By Richard Bell
A standing-room only crowd turned out midday at the Musquodoboit Public Library on February 17, 2018 to hear Ron Melchiore, author of Off Grid and Free: My Path to the Wilderness.
And Ron delivered the goods on off grid living, starting with a homestead in the northern Maine woods, and more recently, 17 years living in the bush on an isolated lake in Saskatchewan, 100 miles by float plane from the nearest supply point. The couple is now on what Ron calls the “final leg” of their lives, building a home on a cliff overlooking the ocean in Guysborough County.
In between all this homesteading, Ron took time off to hike the 2,100-mile Appalachian Trail from south to north in the winter, and rode a bike west to east across the U.S.
Ron grew up in Philadelphia, and became an electronics electrician. But then he decided to make a dramatic change and in 1979, used his savings to buy l20 acres of forested land in Maine for $18,000. “I was about 23 when I started building my first house,” he said. “I kept thinking there had to be more to life than just going to work every day.”
After living in Maine for four years, he met his wife Johanna on a blind date while he was on a family visit in Philadelphia, and the two have been together ever since.
He admitted that starting out was hard. When he first moved to Maine, he didn’t have the knowledge or the skills he needed. Instead, he relied on the monthly magazine, The Mother Earth News, books, and advice from locals.
And just what was the fundamental attraction of the couple’s fiercely independent lifestyle? “The freedom that it gives us, and the satisfaction that we are providing for ourselves, there’s a great deal of satisfaction in that.”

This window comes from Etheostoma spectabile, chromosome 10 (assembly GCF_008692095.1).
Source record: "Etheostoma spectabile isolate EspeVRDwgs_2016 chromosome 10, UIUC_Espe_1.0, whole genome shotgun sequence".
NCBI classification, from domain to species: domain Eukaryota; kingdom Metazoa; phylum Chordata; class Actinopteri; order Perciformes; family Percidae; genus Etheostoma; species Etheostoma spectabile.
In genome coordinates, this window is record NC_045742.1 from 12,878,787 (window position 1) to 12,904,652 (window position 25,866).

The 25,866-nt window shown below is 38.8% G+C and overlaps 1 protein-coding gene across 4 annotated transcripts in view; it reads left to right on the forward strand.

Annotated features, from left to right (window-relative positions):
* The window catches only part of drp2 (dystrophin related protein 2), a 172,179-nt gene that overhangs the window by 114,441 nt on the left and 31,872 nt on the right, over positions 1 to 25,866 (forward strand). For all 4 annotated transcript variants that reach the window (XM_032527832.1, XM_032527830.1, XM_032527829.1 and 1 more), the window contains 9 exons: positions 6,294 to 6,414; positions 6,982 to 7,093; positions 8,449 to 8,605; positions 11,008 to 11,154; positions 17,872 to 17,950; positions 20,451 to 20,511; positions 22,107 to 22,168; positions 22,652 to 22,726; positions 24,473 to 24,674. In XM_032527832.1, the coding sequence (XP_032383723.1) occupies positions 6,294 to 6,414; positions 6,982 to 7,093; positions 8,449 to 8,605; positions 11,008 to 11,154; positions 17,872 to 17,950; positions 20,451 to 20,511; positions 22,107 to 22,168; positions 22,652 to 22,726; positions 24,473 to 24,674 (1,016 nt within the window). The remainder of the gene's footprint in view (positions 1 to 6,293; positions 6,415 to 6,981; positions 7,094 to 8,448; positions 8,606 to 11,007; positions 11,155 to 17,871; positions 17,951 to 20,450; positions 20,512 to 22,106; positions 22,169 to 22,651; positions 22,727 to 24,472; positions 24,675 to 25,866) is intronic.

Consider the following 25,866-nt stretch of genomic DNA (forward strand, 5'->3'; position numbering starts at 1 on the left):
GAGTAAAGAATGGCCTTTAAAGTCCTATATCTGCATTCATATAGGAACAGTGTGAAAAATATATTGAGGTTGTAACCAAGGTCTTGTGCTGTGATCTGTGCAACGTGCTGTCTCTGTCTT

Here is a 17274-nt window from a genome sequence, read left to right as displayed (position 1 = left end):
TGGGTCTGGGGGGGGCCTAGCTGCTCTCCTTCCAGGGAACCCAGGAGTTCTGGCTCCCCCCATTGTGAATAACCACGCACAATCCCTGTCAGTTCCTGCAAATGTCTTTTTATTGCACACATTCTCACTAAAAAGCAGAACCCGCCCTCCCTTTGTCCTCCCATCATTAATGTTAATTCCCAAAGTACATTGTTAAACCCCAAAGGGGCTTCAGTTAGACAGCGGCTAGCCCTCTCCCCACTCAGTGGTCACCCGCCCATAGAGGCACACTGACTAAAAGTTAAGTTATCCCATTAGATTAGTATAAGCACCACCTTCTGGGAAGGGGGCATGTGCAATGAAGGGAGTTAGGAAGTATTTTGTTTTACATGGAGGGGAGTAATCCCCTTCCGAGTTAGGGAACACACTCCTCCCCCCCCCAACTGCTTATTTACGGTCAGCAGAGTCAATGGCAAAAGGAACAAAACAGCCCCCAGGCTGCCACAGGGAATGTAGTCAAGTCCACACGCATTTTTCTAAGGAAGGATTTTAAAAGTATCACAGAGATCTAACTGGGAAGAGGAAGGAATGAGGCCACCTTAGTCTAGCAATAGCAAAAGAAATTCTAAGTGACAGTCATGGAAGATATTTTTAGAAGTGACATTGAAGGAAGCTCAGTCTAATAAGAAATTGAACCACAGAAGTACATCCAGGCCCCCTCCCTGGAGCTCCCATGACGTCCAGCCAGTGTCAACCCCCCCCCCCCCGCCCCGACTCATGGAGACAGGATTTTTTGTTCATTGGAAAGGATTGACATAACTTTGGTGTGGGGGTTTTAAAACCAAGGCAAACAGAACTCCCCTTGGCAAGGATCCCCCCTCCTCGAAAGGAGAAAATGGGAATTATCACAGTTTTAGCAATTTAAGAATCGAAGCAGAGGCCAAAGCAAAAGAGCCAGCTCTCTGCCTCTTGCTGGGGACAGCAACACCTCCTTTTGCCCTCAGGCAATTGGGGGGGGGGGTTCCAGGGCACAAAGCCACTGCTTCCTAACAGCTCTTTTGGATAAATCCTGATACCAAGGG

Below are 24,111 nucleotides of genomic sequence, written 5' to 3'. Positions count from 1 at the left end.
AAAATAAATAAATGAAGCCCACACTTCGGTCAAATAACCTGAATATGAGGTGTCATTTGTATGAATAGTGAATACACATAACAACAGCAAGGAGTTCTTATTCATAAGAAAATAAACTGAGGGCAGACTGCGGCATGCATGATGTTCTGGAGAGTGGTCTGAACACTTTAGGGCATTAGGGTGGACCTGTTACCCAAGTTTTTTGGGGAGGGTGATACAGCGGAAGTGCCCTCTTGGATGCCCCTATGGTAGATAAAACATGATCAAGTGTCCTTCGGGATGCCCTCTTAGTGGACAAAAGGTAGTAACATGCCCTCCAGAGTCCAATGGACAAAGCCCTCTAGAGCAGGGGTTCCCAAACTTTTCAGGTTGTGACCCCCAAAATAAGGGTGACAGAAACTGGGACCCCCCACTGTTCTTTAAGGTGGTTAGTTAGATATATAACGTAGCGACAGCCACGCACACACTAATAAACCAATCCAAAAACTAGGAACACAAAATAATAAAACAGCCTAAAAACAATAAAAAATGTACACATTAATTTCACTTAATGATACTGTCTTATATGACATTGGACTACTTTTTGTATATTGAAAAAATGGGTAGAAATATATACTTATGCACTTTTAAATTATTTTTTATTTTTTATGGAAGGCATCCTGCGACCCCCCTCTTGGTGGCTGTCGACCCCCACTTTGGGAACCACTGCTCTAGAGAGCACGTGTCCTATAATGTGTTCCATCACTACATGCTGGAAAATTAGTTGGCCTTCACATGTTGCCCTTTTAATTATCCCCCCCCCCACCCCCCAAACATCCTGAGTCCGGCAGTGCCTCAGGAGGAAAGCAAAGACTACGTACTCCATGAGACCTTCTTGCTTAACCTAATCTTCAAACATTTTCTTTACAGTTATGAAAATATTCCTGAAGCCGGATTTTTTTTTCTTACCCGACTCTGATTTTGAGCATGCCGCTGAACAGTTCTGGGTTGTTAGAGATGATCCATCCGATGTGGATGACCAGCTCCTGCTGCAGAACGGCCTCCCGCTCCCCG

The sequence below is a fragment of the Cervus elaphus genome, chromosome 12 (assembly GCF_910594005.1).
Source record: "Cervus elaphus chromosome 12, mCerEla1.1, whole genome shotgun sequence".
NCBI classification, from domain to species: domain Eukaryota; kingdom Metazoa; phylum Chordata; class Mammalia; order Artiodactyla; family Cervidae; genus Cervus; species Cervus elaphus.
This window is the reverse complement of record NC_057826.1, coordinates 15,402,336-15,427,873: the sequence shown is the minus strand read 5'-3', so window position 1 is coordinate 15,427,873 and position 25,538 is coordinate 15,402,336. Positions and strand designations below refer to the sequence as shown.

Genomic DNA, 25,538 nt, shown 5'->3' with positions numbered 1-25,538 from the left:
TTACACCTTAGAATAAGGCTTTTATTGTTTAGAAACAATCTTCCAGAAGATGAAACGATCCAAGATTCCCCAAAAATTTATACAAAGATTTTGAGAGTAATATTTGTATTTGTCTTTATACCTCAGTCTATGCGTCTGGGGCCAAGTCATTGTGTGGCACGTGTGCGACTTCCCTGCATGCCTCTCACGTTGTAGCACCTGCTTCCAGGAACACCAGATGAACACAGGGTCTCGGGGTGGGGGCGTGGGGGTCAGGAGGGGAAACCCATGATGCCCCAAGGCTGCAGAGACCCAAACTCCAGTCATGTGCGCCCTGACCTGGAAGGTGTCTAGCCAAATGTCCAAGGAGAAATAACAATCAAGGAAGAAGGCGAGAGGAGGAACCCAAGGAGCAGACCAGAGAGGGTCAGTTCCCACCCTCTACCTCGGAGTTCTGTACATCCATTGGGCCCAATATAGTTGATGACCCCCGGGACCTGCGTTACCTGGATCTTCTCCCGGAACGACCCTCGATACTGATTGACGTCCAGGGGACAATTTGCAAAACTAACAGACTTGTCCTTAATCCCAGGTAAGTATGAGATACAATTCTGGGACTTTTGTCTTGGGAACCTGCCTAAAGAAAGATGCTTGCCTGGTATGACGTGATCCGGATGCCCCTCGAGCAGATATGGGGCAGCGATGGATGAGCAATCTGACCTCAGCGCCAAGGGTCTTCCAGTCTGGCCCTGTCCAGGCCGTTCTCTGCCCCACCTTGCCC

Taking questions from the audience, Melchiore talked about the critical importance of a well-managed root cellar, and the cost advantage of solar panels over wind generators. He’s a strong advocate of sustainable forestry, practicing selective harvesting over the years. “Clearcutting is shortsighted and upsetting,” he said. “The land takes a long time to recover, if ever.”
Melchiore got a number of laughs from the crowd. Asked whether he didn’t miss being able to go out and grab a slice of pizza, he confessed, “Oh heavens yes. Every six months, when we flew out, I was on a mission. My first stop was KFC. Now I’m in Nova Scotia, I’m so happy that the first KFC is opening soon in Antigonish!”
The Melchiores’ never had children. As someone in the room quipped, to another round of laughter, “Yes, they’re very expensive!”
There was more laughter in response to a question about dealing with building codes and inspectors: “I’ve never dealt with building codes--until Nova Scotia,” Ron said.
In addition to his book, Ron also has a website (www.inthewilderness.net) where he shares what he and Johanna have learned along the way. In Saskatchewan, for example, they were living in an area abounding with bears. So if you’re building a house, you want to make sure that the outside doors open out, not in. “A bear will push in on a door,” Ron explained. “But there’s not many bears that can figure out how to turn a doorknob and pull a door open.”